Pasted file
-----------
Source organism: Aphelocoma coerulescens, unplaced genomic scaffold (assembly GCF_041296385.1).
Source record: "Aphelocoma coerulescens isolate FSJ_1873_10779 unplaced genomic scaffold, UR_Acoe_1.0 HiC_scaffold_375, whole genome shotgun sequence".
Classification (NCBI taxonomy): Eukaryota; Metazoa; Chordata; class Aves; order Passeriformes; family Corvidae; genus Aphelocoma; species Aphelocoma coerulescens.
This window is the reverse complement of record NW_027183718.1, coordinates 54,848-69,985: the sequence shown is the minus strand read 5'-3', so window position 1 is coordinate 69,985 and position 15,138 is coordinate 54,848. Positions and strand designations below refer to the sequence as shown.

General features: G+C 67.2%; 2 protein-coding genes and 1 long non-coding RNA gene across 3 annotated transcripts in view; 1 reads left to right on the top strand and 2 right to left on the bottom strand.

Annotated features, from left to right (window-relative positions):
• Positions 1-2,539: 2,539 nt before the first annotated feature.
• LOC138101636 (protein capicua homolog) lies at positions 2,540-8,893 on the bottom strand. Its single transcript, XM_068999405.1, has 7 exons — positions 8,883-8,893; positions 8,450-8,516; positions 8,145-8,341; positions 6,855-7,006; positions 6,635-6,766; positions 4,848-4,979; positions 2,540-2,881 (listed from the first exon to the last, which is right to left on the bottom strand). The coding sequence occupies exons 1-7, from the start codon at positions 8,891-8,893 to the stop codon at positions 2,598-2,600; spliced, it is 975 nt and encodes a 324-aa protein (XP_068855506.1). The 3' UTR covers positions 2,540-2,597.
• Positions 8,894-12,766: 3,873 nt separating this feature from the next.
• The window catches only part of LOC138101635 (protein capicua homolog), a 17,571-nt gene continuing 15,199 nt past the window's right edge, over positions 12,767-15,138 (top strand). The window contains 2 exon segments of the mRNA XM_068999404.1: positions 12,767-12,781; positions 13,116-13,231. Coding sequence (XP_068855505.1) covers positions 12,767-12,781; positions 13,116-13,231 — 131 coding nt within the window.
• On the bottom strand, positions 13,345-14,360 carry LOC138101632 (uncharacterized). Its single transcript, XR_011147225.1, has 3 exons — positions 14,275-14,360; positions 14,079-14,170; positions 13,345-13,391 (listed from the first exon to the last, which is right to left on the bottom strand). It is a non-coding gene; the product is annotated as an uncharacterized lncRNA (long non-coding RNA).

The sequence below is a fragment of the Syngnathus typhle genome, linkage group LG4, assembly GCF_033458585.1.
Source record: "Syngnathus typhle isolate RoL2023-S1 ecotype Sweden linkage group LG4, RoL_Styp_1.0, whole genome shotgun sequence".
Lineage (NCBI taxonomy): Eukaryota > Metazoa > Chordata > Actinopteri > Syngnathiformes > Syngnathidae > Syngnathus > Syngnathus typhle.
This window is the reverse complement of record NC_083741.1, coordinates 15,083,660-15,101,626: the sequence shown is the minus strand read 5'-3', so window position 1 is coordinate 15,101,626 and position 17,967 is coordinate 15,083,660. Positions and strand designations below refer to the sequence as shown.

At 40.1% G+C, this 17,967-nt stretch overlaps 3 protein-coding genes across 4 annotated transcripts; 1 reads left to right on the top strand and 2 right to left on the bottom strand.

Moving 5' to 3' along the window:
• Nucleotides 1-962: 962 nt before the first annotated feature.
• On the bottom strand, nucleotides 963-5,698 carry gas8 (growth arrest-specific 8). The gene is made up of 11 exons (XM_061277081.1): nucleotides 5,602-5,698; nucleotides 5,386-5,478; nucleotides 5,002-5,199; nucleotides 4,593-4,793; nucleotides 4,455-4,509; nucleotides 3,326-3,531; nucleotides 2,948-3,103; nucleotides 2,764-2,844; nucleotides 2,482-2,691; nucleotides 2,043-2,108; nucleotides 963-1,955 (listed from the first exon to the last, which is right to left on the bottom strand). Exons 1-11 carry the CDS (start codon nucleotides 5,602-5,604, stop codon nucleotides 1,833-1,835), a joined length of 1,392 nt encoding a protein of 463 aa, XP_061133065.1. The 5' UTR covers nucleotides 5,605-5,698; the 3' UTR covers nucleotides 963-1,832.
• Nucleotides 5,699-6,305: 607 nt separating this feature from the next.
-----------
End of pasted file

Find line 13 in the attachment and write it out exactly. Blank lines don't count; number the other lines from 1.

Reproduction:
Source record: "Syngnathus typhle isolate RoL2023-S1 ecotype Sweden linkage group LG4, RoL_Styp_1.0, whole genome shotgun sequence".